There’s no denying that we’re living in a social media-saturated world. As if we weren’t spending enough time scrolling through our feeds prior to the pandemic, a new study published by USwitch showed that Americans spent more than 1,300 hours, on average, scrolling through their social media pages. While Facebook was the platform that soaked up the majority of the time, it was TikTok that saw the greatest increase in users this past year, showing a 75 percent increase in users, per the mobile analytics firm App Annie.
TikTok can be a wonderful way to spread information, but it can also spread the wrong information and lead to trends that are not doctor-approved, especially in the realm of skincare. “Viewers are often vulnerable and naïve and subject to blindly believing what they see,” says Blair Murphy-Rose, M.D., a cosmetic and medical dermatologist in NYC and the Hamptons with Laser & Skin Surgery Center of New York and Clinical Instructor of Dermatology at NY Presbyterian Hospital – Weill Cornell Medical Center.
Trends are too often followed by many, especially when they’re being disseminated at such a scale as those on TikTok. For this reason, dermatologists urgently recommend that people stick to getting their information from more credible sources like skincare experts — those with extensive training of and understanding about the skin and how the largest organ in our body functions. “Board-certified dermatologists typically focus on science-backed data to guide recommendations and spend many years learning about the skin and the anatomy,” says Dr. Murphy-Rose. “While not everything you hear or see on TikTok will be unreliable, generally speaking, the better sources of information are true experts in the field.”
To make sure you’re not following any skincare trends that have gotten their launch from TikTok, here’s a list of the ones that skincare pros have seen and recommend avoiding at all costs.
Popping pimples with your bare hands
Everyone loves a good pimple popping video, but most of the ones on YouTube are performed by qualified skin care professionals. While popping pimples can be satisfying and addicting, Tahl Humes, M.D., founder of VITAHL Medical Aesthetics in Chicago and Denver, warns against doing extractions at home with bare hands or unsanitized, unapproved instruments. “Improper extractions can result in unattractive scarring,” she says. “Any time there’s a need for an extraction, I recommend going to your medical esthetician who offers a sterile environment (including proper gloves, tools and cleaning supplies) to ensure the skin is cleaned properly so bacteria does not enter the site and cause an infection,” she says.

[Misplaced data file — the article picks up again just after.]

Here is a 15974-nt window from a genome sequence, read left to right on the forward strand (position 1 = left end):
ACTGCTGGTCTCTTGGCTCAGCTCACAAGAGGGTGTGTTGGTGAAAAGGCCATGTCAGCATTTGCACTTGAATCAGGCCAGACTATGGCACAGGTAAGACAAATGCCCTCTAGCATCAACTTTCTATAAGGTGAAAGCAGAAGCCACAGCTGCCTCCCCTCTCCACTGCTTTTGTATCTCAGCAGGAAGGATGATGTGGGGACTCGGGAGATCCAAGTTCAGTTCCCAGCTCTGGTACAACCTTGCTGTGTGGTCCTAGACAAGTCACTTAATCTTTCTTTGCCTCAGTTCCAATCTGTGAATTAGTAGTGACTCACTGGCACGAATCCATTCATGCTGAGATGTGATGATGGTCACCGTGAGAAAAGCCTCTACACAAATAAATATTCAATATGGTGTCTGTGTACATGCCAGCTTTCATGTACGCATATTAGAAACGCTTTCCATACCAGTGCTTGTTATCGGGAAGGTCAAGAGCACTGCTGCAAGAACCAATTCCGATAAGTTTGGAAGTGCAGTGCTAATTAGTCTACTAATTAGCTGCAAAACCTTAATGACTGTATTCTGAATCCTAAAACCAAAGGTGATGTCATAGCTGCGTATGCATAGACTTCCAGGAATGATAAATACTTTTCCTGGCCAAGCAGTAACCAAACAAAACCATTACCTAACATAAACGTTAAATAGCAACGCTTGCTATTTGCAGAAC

Using petroleum jelly as a nighttime mask
This TikTok trend, which is being referred to by users as “slugging,” involves covering your face with an ointment like Vaseline as an overnight mask. While Dr. Murphy-Rose can appreciate a thin coat of Vaseline or Aquaphor just under the eyes overnight to hydrate this delicate and sensitive area of your face, she warns that coating the entire face is likely to clog pores and trap dirt and oil. Instead, she recommends opting for a moisturizing lotion or cream that is designed for your skin type, whether it’s dry, oily or combination.
Skin injections, including Botox and filler, can have wonderful benefits including reducing fine lines and wrinkles and rejuvenating the skin overall, however, this process is best left up to a certified professional. The trend on TikTok is hyaluron pens, a lip filler that is sold for at-home use that has increased in popularity over the past year. Dr. Murphy-Rose warns that these pens carry inherent serious risks including infection, tissue death, blindness, as well as scarring. “Leave injections to experienced injectors with a vast knowledge of anatomy, control over the needle and the ability to identify and correct issues should they arise,” she says.
Using coffee grounds as a face scrub ingredient
Caffeine is a great skincare ingredient as it is an antioxidant that has been shown to help reduce dark circles, notes Dr. Murphy-Rose. While coffee can be used in face scrubs as a physical exfoliant, it’s not meant to be used solo. “Harsh scrubs or abrasives irritate skin and cause micro-tears, breaking down the skin barrier and even increasing the risk of infection,” Dr. Murphy-Rose warns. “Use chemical exfoliators, such as alpha-hydroxy-acids, instead of physical exfoliators, such as coffee and salt, to smooth skin.”
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Sunscreen “highlighting,” or the process of applying a small amount of sun protection to some areas while avoiding application on others, is a harmful recommendation that dermatologists do not condone. “Sun protection via the use of broad-spectrum mineral sun protectant containing zinc oxide and/or titanium dioxide with an SPF of 30 or higher, should be applied to cover all skin,” says Dr. Murphy-Rose. “As a general rule of thumb, you should apply 2 fingers worth of skin to cover your face, ears and neck (and more for a bare scalp) and use approximately a golf ball or a shot glass-sized amount to cover your whole body.” She recommends reapplying that same amount every 2 hours or after getting wet (including swimming and sweating).
Toothpaste as a spot treatment
Toothpaste is designed for use on your teeth only — not your face. “Using toothpaste as a spot treatment for pimples can be excessively drying and irritating to the skin, causing worsening of the blemish,” warns Dr. Murphy-Rose. Instead, she recommends opting for an over-the-counter spot treatment containing ingredients like salicylic acid, sulfur or benzoyl peroxide or seeing a board-certified dermatologist for a professional evaluation and recommendations.
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